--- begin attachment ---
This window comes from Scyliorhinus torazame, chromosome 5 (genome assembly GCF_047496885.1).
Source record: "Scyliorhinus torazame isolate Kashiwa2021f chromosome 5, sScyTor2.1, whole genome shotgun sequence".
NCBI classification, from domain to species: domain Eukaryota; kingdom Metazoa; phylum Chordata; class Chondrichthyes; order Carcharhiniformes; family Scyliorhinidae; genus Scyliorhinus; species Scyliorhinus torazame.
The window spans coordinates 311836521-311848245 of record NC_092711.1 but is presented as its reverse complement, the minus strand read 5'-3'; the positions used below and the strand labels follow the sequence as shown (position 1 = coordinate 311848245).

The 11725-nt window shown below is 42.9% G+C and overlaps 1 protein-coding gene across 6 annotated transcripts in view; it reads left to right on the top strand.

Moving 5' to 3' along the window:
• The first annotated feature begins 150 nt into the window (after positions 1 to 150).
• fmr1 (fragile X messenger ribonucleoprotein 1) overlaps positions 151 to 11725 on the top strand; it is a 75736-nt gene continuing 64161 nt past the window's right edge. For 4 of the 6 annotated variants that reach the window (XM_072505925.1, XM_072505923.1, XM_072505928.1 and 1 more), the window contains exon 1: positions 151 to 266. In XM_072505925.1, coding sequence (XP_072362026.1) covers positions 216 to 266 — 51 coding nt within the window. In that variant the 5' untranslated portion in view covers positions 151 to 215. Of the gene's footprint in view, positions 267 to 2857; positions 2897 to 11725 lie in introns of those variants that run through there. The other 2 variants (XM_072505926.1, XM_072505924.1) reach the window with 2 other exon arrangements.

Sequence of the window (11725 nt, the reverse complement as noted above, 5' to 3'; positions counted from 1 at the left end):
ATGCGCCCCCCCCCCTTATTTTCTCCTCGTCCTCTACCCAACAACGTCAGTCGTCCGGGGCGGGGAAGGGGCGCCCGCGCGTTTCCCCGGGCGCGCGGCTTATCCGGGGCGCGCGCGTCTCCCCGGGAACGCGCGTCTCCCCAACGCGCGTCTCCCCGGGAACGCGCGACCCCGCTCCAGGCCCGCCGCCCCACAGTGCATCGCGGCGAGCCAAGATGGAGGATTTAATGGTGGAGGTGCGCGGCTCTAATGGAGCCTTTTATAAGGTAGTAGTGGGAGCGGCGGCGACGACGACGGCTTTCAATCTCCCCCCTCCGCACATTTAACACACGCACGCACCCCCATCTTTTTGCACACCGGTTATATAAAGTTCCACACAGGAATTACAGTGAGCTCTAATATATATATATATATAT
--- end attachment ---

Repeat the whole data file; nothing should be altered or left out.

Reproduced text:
This window comes from Scyliorhinus torazame, chromosome 5 (genome assembly GCF_047496885.1).
Source record: "Scyliorhinus torazame isolate Kashiwa2021f chromosome 5, sScyTor2.1, whole genome shotgun sequence".
NCBI classification, from domain to species: domain Eukaryota; kingdom Metazoa; phylum Chordata; class Chondrichthyes; order Carcharhiniformes; family Scyliorhinidae; genus Scyliorhinus; species Scyliorhinus torazame.
The window spans coordinates 311836521-311848245 of record NC_092711.1 but is presented as its reverse complement, the minus strand read 5'-3'; the positions used below and the strand labels follow the sequence as shown (position 1 = coordinate 311848245).

The 11725-nt window shown below is 42.9% G+C and overlaps 1 protein-coding gene across 6 annotated transcripts in view; it reads left to right on the top strand.

Moving 5' to 3' along the window:
• The first annotated feature begins 150 nt into the window (after positions 1 to 150).
• fmr1 (fragile X messenger ribonucleoprotein 1) overlaps positions 151 to 11725 on the top strand; it is a 75736-nt gene continuing 64161 nt past the window's right edge. For 4 of the 6 annotated variants that reach the window (XM_072505925.1, XM_072505923.1, XM_072505928.1 and 1 more), the window contains exon 1: positions 151 to 266. In XM_072505925.1, coding sequence (XP_072362026.1) covers positions 216 to 266 — 51 coding nt within the window. In that variant the 5' untranslated portion in view covers positions 151 to 215. Of the gene's footprint in view, positions 267 to 2857; positions 2897 to 11725 lie in introns of those variants that run through there. The other 2 variants (XM_072505926.1, XM_072505924.1) reach the window with 2 other exon arrangements.

Sequence of the window (11725 nt, the reverse complement as noted above, 5' to 3'; positions counted from 1 at the left end):
ATGCGCCCCCCCCCCTTATTTTCTCCTCGTCCTCTACCCAACAACGTCAGTCGTCCGGGGCGGGGAAGGGGCGCCCGCGCGTTTCCCCGGGCGCGCGGCTTATCCGGGGCGCGCGCGTCTCCCCGGGAACGCGCGTCTCCCCAACGCGCGTCTCCCCGGGAACGCGCGACCCCGCTCCAGGCCCGCCGCCCCACAGTGCATCGCGGCGAGCCAAGATGGAGGATTTAATGGTGGAGGTGCGCGGCTCTAATGGAGCCTTTTATAAGGTAGTAGTGGGAGCGGCGGCGACGACGACGGCTTTCAATCTCCCCCCTCCGCACATTTAACACACGCACGCACCCCCATCTTTTTGCACACCGGTTATATAAAGTTCCACACAGGAATTACAGTGAGCTCTAATATATATATATATATAT